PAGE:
Even though most Catholics no longer know why churches are traditionally “oriented” – aligned towards the east – it doesn’t change the underlying principles: that the priest is there above all to make newly-present and to offer in sacrifice the Lord who offered himself for our sins. The priest is not there merely to remind or instruct the people about Jesus’s sacrifice. Not just to preside at a meal. Not just to lead the people in prayer. Certainly not just to offer his personality or creativity as inspirations to worship or to gratify his ego. The return to “ad orientem” posture, whether in the older Extraordinary Form of the Mass or the Ordinary Form that’s so much more common, promotes the core principles of what the Mass is all about by removing distractions while allowing the Mass to speak for itself.


37 posted on 05/08/2012 10:54:44 AM PDT by Romulus (The Traditional Latin Mass is the real Youth Mass)
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To: Romulus

“Please don’t try to BS me and others on this thread. You are way out of your league.”

Keep it clean and skip the personal insults, O.K.? Good.

Luke certainly knew what was the Hebrew language and calls the language Paul used to speak to a crowd of Jews “Hebrew”. (Acts 21:40, 22:2)

“Hebrew was a language of scripture, study, and worship; it had not been a spoken language for centuries”.

Evidently not so since even Asian Jews in that crowd understood what Paul was saying.

Aramaic expressions seem common enough but no one confused Aramaic with Hebrew.


38 posted on 05/08/2012 11:29:52 AM PDT by count-your-change (You don't have to be brilliant, not being stupid is enough.)
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To: Romulus
evident from the crucified Jesus’s Hebrew quotation of the psalm

Jesus was quoting the Aramaic Targum -- the Hebrew is Eli, Eli, lamah azavtani? I would think the misunderstanding was more due to inability to hear clearly.

39 posted on 05/08/2012 11:49:38 AM PDT by maryz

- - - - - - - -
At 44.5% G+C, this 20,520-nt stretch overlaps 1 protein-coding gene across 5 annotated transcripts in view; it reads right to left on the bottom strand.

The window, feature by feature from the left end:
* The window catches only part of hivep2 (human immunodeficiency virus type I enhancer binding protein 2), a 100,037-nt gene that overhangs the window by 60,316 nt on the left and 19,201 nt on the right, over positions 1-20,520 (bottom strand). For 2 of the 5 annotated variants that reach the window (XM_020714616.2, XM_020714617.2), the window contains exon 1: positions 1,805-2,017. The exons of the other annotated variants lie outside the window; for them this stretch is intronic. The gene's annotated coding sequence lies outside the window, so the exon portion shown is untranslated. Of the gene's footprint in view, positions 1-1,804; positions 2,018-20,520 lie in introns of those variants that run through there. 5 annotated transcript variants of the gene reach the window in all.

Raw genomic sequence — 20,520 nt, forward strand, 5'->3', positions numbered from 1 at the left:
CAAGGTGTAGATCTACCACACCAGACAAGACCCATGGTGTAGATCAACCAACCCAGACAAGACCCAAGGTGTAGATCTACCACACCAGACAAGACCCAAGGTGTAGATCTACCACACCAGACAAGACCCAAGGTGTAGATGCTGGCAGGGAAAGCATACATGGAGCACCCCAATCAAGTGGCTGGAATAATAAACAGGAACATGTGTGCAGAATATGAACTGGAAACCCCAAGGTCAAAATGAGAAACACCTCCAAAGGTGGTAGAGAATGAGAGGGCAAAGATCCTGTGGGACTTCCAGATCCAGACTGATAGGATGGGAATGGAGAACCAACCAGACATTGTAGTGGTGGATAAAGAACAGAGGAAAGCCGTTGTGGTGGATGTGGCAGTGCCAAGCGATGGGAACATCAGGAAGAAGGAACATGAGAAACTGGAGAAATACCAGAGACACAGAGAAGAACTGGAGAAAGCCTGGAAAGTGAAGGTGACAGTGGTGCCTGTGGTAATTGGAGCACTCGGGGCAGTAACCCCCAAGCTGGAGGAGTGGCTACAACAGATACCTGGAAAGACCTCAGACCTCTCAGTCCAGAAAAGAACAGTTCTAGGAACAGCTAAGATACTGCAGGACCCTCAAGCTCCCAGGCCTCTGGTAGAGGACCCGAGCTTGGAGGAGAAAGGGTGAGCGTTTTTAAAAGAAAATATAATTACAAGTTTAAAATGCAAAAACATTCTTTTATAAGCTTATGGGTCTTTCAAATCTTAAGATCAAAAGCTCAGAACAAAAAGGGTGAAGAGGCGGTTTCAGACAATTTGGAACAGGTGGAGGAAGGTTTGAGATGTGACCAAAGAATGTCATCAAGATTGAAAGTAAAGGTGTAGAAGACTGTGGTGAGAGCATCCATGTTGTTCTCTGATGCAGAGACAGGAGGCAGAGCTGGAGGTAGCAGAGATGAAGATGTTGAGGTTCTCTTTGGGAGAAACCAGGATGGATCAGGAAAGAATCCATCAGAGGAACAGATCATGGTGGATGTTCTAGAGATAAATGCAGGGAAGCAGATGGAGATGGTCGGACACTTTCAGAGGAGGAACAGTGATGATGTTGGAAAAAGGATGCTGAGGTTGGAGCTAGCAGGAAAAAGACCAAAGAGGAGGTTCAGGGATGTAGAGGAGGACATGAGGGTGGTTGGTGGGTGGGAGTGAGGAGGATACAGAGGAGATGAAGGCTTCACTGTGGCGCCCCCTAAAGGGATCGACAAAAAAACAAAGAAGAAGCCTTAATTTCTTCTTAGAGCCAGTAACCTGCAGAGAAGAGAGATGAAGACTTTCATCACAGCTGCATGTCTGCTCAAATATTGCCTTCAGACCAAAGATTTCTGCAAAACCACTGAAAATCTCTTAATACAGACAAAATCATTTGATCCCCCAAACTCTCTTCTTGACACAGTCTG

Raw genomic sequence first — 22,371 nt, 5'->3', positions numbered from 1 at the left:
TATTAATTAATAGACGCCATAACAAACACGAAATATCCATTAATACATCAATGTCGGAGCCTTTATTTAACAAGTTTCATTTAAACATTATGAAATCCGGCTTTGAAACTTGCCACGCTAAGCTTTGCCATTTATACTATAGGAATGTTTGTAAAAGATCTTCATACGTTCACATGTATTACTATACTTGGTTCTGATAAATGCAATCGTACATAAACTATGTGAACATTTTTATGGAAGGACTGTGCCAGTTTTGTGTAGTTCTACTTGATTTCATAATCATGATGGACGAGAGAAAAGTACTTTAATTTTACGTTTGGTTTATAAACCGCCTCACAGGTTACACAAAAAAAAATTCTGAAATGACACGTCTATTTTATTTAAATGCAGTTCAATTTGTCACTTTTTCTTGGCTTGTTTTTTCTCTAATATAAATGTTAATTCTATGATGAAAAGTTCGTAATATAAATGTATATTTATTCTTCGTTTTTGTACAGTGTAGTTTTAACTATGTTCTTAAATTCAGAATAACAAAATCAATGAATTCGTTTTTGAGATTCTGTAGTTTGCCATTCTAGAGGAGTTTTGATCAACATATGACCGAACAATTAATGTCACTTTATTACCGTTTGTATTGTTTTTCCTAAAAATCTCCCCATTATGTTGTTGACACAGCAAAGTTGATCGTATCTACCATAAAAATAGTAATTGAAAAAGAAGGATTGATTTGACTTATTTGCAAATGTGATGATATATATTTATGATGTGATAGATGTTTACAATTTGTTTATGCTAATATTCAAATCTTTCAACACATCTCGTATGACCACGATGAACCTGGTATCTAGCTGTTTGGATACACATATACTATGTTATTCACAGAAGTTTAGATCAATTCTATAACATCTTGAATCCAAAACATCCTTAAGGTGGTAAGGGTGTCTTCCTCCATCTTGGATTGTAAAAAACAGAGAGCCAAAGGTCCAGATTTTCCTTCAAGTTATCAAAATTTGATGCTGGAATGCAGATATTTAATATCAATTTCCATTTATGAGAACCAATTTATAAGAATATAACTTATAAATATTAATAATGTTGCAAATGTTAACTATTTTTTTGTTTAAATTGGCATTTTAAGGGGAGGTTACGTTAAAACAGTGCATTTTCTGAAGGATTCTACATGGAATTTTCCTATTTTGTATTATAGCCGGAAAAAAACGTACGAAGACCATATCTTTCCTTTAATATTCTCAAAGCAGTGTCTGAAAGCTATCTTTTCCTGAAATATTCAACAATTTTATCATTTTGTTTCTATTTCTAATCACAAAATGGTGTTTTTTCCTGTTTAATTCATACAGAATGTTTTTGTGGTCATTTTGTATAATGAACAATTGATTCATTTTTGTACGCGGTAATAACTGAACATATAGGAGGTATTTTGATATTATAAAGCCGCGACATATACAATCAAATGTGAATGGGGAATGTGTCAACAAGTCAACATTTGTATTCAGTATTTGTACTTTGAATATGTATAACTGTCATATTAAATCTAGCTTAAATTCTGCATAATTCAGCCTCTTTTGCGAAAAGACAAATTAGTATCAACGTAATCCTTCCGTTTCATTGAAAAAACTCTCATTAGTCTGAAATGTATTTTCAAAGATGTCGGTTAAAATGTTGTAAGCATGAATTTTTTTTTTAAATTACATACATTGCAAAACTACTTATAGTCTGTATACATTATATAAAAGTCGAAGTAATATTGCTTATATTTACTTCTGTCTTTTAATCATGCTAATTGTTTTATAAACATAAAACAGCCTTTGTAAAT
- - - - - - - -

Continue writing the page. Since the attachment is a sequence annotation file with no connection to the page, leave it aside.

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To: count-your-change

The very fact that Luke notes Paul’s speaking in Hebrew shows what an extraordinary thing this was. It’s plain from the context that Paul chose Hebrew to demonstrate his Jewishness, speaking to fellow Jews in a private allocution that the tribune would be unable to follow. “Asia” here probably denotes Anatolia, Syria, and Mesopotamia as opposed to Egypt, Greece, and the Western Mediterranean. Asian Jews are those least likely to have been assimilated into non-semitic cultures and languages.

All of which is beside the main point, which is liturgical orientation and what the Mass is.


40 posted on 05/08/2012 12:22:55 PM PDT by Romulus (The Traditional Latin Mass is the real Youth Mass)
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To: count-your-change
No, I'm reporting what I have personally observed.

The Episcopalians kept the ad orientem setup for a long time after the Catholics abandoned it. I've attended both types of services both with the Piskies and the Catholics.

One almost immediately observes that there is a tendency for the priest to carry the pulpit/lectern attitude (where he is facing the people and communicating with them) over to the altar. One can observe this in mannerisms, tone of voice, body language, etc. and form a judgment accordingly. Of course, priests vary in personality so that the "emcee" effect can be greater or less, depending. But I have never seen ad libbing, casual posture, over-the-top theatrics, etc. on the altar from an ad orientem priest, while just off the top of my head I can think of several egregious offenders of the Broadway-style variety who celebrate facing the people.